India has to engage with Kashmiris, else there will be chaos, argues Asim Shah
It has been quite bloody a summer in Kashmir. The colours of sky remind one of 2010, when the skies over the valley turned crimson under one more spell of suppression. As a Kashmir based journalist, I am overwhelmed to see the scale of violence this time — the large scale blinding of boys, and girls, some of them too young to even have beards. I saw how families lost their loved ones, how friends lost each other and how grief tangoed with violence and callousness in the last 40 days of unrest in Kashmir.
Kashmir finds itself exactly at the same crossroads where one can hear the gallop of the popular Ragda song, also described as the valley’s first intifada in 2010. However, six years later, the song and slogan on everyone’s lip is not only for withdrawal of the Indian Army or for the removal of draconian acts like AFSPA or PSA, but a cry, which is in some sense at the core of it all — Azadi, Freedom — the message from Srinagar and the countryside is clear!
Having witnessed the uprising during the last few years from up close, I don’t have any doubts that the present Tehreek is stronger and more ideological in nature. While people look for direction from the pro-freedom leadership, the momentum is entirely spontaneous. The death of Burhan Wani, the charismatic militant commander, has proven to be a spark that uncorked years of yearning for Azadi. Not surprisingly, the north and the south, the city and the village, every part of the valley is hooked to the latest uprising.
The response from India and its administrators in Kashmir has been predictable. What is different however is the response of Kashmiris themselves — inside and outside Kashmir — who have galvanised and reacted very forcefully, both on the street and on the social media, amplifying the voices of the valley. Suddenly Kashmir is in news again and everywhere. Everyone from the UN to international press is talking about the struggle, although New Delhi denied access to UNHRC for a visit to the Kashmir valley while Amnesty International has temporarily closed down its offices, as they are among the ones who have upped the ante.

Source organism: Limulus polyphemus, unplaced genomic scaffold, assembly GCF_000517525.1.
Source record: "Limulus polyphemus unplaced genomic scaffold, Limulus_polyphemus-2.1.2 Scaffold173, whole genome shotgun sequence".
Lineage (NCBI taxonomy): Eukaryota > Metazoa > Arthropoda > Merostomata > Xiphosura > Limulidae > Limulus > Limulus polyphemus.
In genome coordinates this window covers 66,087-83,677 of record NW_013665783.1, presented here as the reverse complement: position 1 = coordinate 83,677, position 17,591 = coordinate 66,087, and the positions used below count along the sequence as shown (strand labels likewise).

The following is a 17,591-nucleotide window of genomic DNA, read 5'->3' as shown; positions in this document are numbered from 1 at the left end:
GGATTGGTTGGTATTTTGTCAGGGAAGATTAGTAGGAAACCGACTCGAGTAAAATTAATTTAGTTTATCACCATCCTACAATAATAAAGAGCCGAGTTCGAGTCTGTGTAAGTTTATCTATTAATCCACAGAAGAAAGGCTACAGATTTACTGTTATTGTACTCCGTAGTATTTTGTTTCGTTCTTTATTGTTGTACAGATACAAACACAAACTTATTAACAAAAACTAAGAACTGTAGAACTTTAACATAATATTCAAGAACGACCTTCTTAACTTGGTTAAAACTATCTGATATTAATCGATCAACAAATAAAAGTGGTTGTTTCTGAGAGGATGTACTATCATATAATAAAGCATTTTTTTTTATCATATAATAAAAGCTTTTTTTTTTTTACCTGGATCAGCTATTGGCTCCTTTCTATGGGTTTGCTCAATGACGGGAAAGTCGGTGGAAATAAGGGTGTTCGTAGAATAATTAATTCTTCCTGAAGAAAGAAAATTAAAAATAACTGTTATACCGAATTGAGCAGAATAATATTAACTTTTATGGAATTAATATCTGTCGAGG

Some analysts have displayed their shock at the lack of empathy from India’s Prime Minister Narendra Modi. Usually very communicative, Modi has maintained silence all the while, even as more than 65 youth were sent into the graveyards; over 6000 were injured, a number of whom have been blinded by the use of the pellet guns by occupying forces; over a thousand more youth have been arrested in nocturnal raids for their participation in protests; and the entire valley has remained caged for more than a month.
It is by now common knowledge that Modi is no more than a “Headline Maker”, but the country’s PM remaining indifferent to the plight of Kashmiris did send out a strong message that this government does not care for Kashmiris or their rights.
The current uprising clearly points to the fact that India has lost its ground in Kashmir completely. No amount of development initiatives is going to help it. There is a serious need for the leadership in India to contemplate this very grave situation and talk to all stake-holders and come to a resolution of the vexed issue in accordance with the UN Resolutions on Kashmir. Otherwise stories about protestor after protestor — even after getting hit with hundreds of pellets — reportedly anxious to get out of hospitals and pledging to pick up arms spell bad news. It is a situation which the government of India should never have allowed to unfold, but sadly the government’s rightwing policies and moral blindness towards Kashmir have now exacerbated the situation and pushed it to a point of no return.
What we have witnessed this summer is alarming. When you have a situation when the young and the intelligent start picking up guns, sacrificing luxuries; people come out to protest knowing that they can get shot, and lakhs of people attend funerals of slain militants, then there is no burying your head in the sand. The greatness of a nation is not described in terms the number of pellets its forces can fire on teenagers, but in its wiliness to engage.
Suppression can only work till a point. Beyond every threshold there is a zone of possibility